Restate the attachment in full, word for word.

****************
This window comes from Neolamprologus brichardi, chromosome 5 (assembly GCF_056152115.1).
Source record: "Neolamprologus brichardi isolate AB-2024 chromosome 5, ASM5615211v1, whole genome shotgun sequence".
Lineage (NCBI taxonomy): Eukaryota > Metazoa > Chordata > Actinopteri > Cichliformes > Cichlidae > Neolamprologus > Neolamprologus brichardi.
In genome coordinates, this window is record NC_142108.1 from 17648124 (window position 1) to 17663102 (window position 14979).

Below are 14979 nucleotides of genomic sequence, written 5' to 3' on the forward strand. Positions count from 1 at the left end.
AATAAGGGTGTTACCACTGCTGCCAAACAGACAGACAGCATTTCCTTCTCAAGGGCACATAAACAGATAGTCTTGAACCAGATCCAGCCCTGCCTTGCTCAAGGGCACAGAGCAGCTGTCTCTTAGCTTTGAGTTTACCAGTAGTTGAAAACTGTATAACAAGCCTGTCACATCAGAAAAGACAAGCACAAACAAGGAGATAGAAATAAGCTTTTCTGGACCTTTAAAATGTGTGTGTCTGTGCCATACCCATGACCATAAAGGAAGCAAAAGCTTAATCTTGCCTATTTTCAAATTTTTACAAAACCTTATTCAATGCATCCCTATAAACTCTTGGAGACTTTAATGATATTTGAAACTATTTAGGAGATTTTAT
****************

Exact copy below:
This window comes from Neolamprologus brichardi, chromosome 5 (assembly GCF_056152115.1).
Source record: "Neolamprologus brichardi isolate AB-2024 chromosome 5, ASM5615211v1, whole genome shotgun sequence".
Lineage (NCBI taxonomy): Eukaryota > Metazoa > Chordata > Actinopteri > Cichliformes > Cichlidae > Neolamprologus > Neolamprologus brichardi.
In genome coordinates, this window is record NC_142108.1 from 17648124 (window position 1) to 17663102 (window position 14979).

Below are 14979 nucleotides of genomic sequence, written 5' to 3' on the forward strand. Positions count from 1 at the left end.
AATAAGGGTGTTACCACTGCTGCCAAACAGACAGACAGCATTTCCTTCTCAAGGGCACATAAACAGATAGTCTTGAACCAGATCCAGCCCTGCCTTGCTCAAGGGCACAGAGCAGCTGTCTCTTAGCTTTGAGTTTACCAGTAGTTGAAAACTGTATAACAAGCCTGTCACATCAGAAAAGACAAGCACAAACAAGGAGATAGAAATAAGCTTTTCTGGACCTTTAAAATGTGTGTGTCTGTGCCATACCCATGACCATAAAGGAAGCAAAAGCTTAATCTTGCCTATTTTCAAATTTTTACAAAACCTTATTCAATGCATCCCTATAAACTCTTGGAGACTTTAATGATATTTGAAACTATTTAGGAGATTTTAT